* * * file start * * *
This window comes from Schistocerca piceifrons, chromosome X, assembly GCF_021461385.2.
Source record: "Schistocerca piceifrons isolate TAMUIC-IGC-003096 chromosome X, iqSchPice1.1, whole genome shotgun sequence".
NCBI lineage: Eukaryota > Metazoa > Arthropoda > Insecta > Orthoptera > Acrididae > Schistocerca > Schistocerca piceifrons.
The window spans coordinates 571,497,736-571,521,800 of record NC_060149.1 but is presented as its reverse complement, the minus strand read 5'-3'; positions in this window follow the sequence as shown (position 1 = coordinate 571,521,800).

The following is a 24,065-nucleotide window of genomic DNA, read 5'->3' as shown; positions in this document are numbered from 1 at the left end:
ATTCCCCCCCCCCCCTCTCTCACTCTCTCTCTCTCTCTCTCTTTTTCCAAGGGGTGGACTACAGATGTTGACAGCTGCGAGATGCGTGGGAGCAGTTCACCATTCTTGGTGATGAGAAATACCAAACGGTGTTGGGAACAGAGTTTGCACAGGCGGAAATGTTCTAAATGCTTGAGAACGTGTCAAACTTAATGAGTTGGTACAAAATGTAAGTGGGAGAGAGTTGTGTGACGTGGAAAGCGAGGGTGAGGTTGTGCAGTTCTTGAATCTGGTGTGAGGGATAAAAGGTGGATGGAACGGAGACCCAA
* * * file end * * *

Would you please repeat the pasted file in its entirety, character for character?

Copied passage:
This window comes from Schistocerca piceifrons, chromosome X, assembly GCF_021461385.2.
Source record: "Schistocerca piceifrons isolate TAMUIC-IGC-003096 chromosome X, iqSchPice1.1, whole genome shotgun sequence".
NCBI lineage: Eukaryota > Metazoa > Arthropoda > Insecta > Orthoptera > Acrididae > Schistocerca > Schistocerca piceifrons.
The window spans coordinates 571,497,736-571,521,800 of record NC_060149.1 but is presented as its reverse complement, the minus strand read 5'-3'; positions in this window follow the sequence as shown (position 1 = coordinate 571,521,800).

The following is a 24,065-nucleotide window of genomic DNA, read 5'->3' as shown; positions in this document are numbered from 1 at the left end:
ATTCCCCCCCCCCCCTCTCTCACTCTCTCTCTCTCTCTCTCTTTTTCCAAGGGGTGGACTACAGATGTTGACAGCTGCGAGATGCGTGGGAGCAGTTCACCATTCTTGGTGATGAGAAATACCAAACGGTGTTGGGAACAGAGTTTGCACAGGCGGAAATGTTCTAAATGCTTGAGAACGTGTCAAACTTAATGAGTTGGTACAAAATGTAAGTGGGAGAGAGTTGTGTGACGTGGAAAGCGAGGGTGAGGTTGTGCAGTTCTTGAATCTGGTGTGAGGGATAAAAGGTGGATGGAACGGAGACCCAA